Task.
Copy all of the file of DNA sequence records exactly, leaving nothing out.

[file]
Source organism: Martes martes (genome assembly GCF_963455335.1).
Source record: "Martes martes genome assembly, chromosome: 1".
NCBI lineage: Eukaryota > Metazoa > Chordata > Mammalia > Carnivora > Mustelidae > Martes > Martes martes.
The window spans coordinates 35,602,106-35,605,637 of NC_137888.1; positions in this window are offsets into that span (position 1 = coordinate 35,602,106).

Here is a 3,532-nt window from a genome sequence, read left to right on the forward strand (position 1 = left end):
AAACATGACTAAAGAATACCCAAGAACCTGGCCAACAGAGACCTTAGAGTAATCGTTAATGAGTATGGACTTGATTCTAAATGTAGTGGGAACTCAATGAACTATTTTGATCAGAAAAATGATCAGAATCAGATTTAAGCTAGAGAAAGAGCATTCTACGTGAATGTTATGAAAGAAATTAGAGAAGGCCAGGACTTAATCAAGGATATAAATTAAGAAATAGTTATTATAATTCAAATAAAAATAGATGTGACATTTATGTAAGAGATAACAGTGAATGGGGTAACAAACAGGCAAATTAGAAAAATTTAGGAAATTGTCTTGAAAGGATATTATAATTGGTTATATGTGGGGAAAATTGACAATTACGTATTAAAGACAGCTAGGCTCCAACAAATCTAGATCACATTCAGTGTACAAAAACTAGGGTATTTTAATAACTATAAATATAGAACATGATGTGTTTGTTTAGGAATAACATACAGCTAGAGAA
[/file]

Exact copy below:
Source organism: Martes martes (genome assembly GCF_963455335.1).
Source record: "Martes martes genome assembly, chromosome: 1".
NCBI lineage: Eukaryota > Metazoa > Chordata > Mammalia > Carnivora > Mustelidae > Martes > Martes martes.
The window spans coordinates 35,602,106-35,605,637 of NC_137888.1; positions in this window are offsets into that span (position 1 = coordinate 35,602,106).

Here is a 3,532-nt window from a genome sequence, read left to right on the forward strand (position 1 = left end):
AAACATGACTAAAGAATACCCAAGAACCTGGCCAACAGAGACCTTAGAGTAATCGTTAATGAGTATGGACTTGATTCTAAATGTAGTGGGAACTCAATGAACTATTTTGATCAGAAAAATGATCAGAATCAGATTTAAGCTAGAGAAAGAGCATTCTACGTGAATGTTATGAAAGAAATTAGAGAAGGCCAGGACTTAATCAAGGATATAAATTAAGAAATAGTTATTATAATTCAAATAAAAATAGATGTGACATTTATGTAAGAGATAACAGTGAATGGGGTAACAAACAGGCAAATTAGAAAAATTTAGGAAATTGTCTTGAAAGGATATTATAATTGGTTATATGTGGGGAAAATTGACAATTACGTATTAAAGACAGCTAGGCTCCAACAAATCTAGATCACATTCAGTGTACAAAAACTAGGGTATTTTAATAACTATAAATATAGAACATGATGTGTTTGTTTAGGAATAACATACAGCTAGAGAA